Daydream Nation

Daydream Nation was a cinematographic masterpiece. Honestly, it’s one of the best movies I have ever seen. The plot was magnificent, the actors were perfect for their roles (Kat Dennings can I hear a holla) and the camera work portrayed the overall feel of the film perfectly, using focus points, mobility and colour to get the point through.
There were, of course, some points that I would have done differently, for example, the characters were scarily indifferent to the fact that there was a serial killer on the loose. They did try and get some part of that through the main story, but I really don’t think there was enough of an attempt made to count. Honestly, if they made barely any reference to the serial killer, why was he there at all? As well as some bad editing/greenscreening but that could be a lot worse!
Overall, it was a fantastic movie, even though there were a couple of holes.
Rating: 8.7 fishsticks out of 10.

Losing my mom in the grocery store


When I was a kid:





So relatable blog :)

The best kind of Fairy Tale.. by PodgyPanda on Flickr.



An open letter to public education (x)

More people should realize this…





““Ms. Norman” another kid called, “Have you heard about that rape case in Ohio? Those guys got convicted. They have to go to jail. They are going to lose their scholarships. They were going to D-1 schools!”

“Well…”I responded, feeling the heat crawl up my neck, “maybe they are going to jail for rape because THEY ARE RAPISTS!” I yelled those last three words at my kids and watched as some of them blinked in surprise. Apparently, the thought had never occurred to them that these athletes who were convicted of rape, were in fact rapists.

It is a strange thing about looking into the face of a 15-year-old, to really see who they are. You still see the small child that their mother sees. You see the man or woman they will be before they graduate. They are babies whose innocence you want desperately to protect. They are old enough to know better, even if no one has taught them.

I realized then that some of my kids were genuinely confused. “How can she be raped?” they asked, “She wasn’t awake to say no.” These words out of a full fledged adult would have made me furious. I did get a good few minutes in response on victim blaming and why it is so terrible. But out of the face of a kid who still has baby fat, those words just made me sick. My students are still young enough, that mostly they just spout what they have learned, and they have learned that absent a no, the yes is implied.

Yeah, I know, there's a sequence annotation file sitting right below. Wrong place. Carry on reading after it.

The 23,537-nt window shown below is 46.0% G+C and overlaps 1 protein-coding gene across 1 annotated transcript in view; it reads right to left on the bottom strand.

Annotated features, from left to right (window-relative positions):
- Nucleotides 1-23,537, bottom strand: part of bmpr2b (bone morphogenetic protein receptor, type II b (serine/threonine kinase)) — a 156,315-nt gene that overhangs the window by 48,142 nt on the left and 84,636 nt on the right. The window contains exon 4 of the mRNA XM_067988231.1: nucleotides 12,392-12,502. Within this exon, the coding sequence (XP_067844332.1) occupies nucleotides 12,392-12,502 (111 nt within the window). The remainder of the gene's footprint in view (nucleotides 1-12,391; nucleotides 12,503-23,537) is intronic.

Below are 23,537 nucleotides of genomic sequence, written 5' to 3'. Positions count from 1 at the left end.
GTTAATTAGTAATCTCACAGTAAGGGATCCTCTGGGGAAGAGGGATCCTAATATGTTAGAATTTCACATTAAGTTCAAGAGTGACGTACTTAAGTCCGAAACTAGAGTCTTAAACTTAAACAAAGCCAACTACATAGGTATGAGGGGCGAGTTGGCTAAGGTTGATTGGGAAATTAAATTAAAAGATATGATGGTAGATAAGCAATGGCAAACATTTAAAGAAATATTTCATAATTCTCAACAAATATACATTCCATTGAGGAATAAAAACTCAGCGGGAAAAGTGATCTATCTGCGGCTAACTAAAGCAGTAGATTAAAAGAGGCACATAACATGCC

It is uncomfortable to think that some of the students you still call babies have the potential to be rapists. It is sickening, it is terrifying, but it is true.  It is a reality we have to face. My students have lived in a world for fifteen years where the joke “she probably wanted it” isn’t really a joke, they need to unlearn some lessons that no one will admit to teaching them.

Standing in front of my classroom and stating that a woman’s clothing choice is never permission to rape her should not be a radical act. But only a few heads nodded in agreement. Most were stunned, like this was a completely new thought. The follow up questions were terrifying in their earnestness. “Ms. Norman, you mean a woman walking down the street naked is not her inviting sex? How will I know she wants to have sex?”  A surprisingly bold voice came out of a girl in the back “You’ll know when she says, you want to have sex?!”

If you want to keep teens from being rapists, you can no longer assume that they know how. You HAVE to talk about it. There is no longer a choice. It is no longer enough to talk to our kids about the mechanics of sex, it probably never was. We have to talk about consent, what it means, and how you are sure you have it. We have to teach clearly and boldly that consent is (in the words of Dianna E. Anderson) an enthusiastic, unequivocal YES!”

-A selection from an excellent blog post by Abby Norman, a 9th grade teacher who, after introducing a poem to the class for discussion, accidentally found herself teaching them about consent. 

This is why it is SO IMPORTANT to talk about consent as a yes instead of a lack of no. And why we must TEACH it instead of assuming that people already understand. 

Reblogging again because I think teaching this is so important.  Also, I found this post to be incredibly powerful and wish that my junior high teachers had had such frank conversations.



Embryonic Bat Skeleton

1st ImageRodrigo G. Arzate-Mejia, Marina Venero Galanternik, William Munoz and Jennifer McKey

2nd image: Scott Weatherbee, Memorial Sloan Kettering Cancer Center